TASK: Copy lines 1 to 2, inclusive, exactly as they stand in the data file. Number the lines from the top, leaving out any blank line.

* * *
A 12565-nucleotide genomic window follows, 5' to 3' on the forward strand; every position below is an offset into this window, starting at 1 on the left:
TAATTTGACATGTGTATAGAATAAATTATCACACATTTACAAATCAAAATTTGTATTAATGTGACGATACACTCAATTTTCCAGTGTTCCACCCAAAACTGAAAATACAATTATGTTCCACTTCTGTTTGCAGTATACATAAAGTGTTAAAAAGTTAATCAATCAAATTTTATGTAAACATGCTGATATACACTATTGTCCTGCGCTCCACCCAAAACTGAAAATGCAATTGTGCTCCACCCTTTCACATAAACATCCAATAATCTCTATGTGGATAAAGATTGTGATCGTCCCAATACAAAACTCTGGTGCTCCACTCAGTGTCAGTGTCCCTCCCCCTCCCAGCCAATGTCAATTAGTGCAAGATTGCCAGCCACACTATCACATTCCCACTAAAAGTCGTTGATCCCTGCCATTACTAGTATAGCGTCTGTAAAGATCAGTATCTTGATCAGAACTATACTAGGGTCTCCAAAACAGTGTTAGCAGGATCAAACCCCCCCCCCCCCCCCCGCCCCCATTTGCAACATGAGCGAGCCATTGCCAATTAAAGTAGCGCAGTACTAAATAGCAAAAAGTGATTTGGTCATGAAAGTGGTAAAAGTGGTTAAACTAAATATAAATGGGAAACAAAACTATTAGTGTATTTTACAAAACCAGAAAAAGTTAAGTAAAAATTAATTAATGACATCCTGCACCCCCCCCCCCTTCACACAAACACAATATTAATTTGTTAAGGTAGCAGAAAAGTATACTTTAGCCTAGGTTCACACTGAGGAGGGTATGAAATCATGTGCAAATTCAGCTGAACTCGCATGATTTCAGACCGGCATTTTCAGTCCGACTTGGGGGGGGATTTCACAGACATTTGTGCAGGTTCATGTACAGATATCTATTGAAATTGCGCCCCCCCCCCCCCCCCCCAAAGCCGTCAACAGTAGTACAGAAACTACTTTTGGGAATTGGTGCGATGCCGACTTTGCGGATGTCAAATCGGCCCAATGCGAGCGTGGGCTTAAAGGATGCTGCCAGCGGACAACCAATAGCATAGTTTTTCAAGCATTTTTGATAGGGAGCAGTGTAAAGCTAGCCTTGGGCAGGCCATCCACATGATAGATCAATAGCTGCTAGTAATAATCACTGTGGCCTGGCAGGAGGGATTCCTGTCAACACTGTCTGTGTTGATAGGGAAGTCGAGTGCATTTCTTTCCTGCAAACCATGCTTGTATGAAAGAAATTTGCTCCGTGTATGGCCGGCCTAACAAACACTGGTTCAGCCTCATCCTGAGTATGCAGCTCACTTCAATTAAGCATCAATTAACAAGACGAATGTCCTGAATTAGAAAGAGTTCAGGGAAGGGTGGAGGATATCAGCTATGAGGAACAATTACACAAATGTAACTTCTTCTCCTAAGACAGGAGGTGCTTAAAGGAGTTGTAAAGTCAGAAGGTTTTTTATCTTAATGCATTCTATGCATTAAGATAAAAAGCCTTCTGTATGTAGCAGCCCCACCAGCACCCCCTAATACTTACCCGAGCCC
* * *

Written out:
A 12565-nucleotide genomic window follows, 5' to 3' on the forward strand; every position below is an offset into this window, starting at 1 on the left:
TAATTTGACATGTGTATAGAATAAATTATCACACATTTACAAATCAAAATTTGTATTAATGTGACGATACACTCAATTTTCCAGTGTTCCACCCAAAACTGAAAATACAATTATGTTCCACTTCTGTTTGCAGTATACATAAAGTGTTAAAAAGTTAATCAATCAAATTTTATGTAAACATGCTGATATACACTATTGTCCTGCGCTCCACCCAAAACTGAAAATGCAATTGTGCTCCACCCTTTCACATAAACATCCAATAATCTCTATGTGGATAAAGATTGTGATCGTCCCAATACAAAACTCTGGTGCTCCACTCAGTGTCAGTGTCCCTCCCCCTCCCAGCCAATGTCAATTAGTGCAAGATTGCCAGCCACACTATCACATTCCCACTAAAAGTCGTTGATCCCTGCCATTACTAGTATAGCGTCTGTAAAGATCAGTATCTTGATCAGAACTATACTAGGGTCTCCAAAACAGTGTTAGCAGGATCAAACCCCCCCCCCCCCCCCCGCCCCCATTTGCAACATGAGCGAGCCATTGCCAATTAAAGTAGCGCAGTACTAAATAGCAAAAAGTGATTTGGTCATGAAAGTGGTAAAAGTGGTTAAACTAAATATAAATGGGAAACAAAACTATTAGTGTATTTTACAAAACCAGAAAAAGTTAAGTAAAAATTAATTAATGACATCCTGCACCCCCCCCCCCTTCACACAAACACAATATTAATTTGTTAAGGTAGCAGAAAAGTATACTTTAGCCTAGGTTCACACTGAGGAGGGTATGAAATCATGTGCAAATTCAGCTGAACTCGCATGATTTCAGACCGGCATTTTCAGTCCGACTTGGGGGGGGATTTCACAGACATTTGTGCAGGTTCATGTACAGATATCTATTGAAATTGCGCCCCCCCCCCCCCCCCCCAAAGCCGTCAACAGTAGTACAGAAACTACTTTTGGGAATTGGTGCGATGCCGACTTTGCGGATGTCAAATCGGCCCAATGCGAGCGTGGGCTTAAAGGATGCTGCCAGCGGACAACCAATAGCATAGTTTTTCAAGCATTTTTGATAGGGAGCAGTGTAAAGCTAGCCTTGGGCAGGCCATCCACATGATAGATCAATAGCTGCTAGTAATAATCACTGTGGCCTGGCAGGAGGGATTCCTGTCAACACTGTCTGTGTTGATAGGGAAGTCGAGTGCATTTCTTTCCTGCAAACCATGCTTGTATGAAAGAAATTTGCTCCGTGTATGGCCGGCCTAACAAACACTGGTTCAGCCTCATCCTGAGTATGCAGCTCACTTCAATTAAGCATCAATTAACAAGACGAATGTCCTGAATTAGAAAGAGTTCAGGGAAGGGTGGAGGATATCAGCTATGAGGAACAATTACACAAATGTAACTTCTTCTCCTAAGACAGGAGGTGCTTAAAGGAGTTGTAAAGTCAGAAGGTTTTTTATCTTAATGCATTCTATGCATTAAGATAAAAAGCCTTCTGTATGTAGCAGCCCCACCAGCACCCCCTAATACTTACCCGAGCCC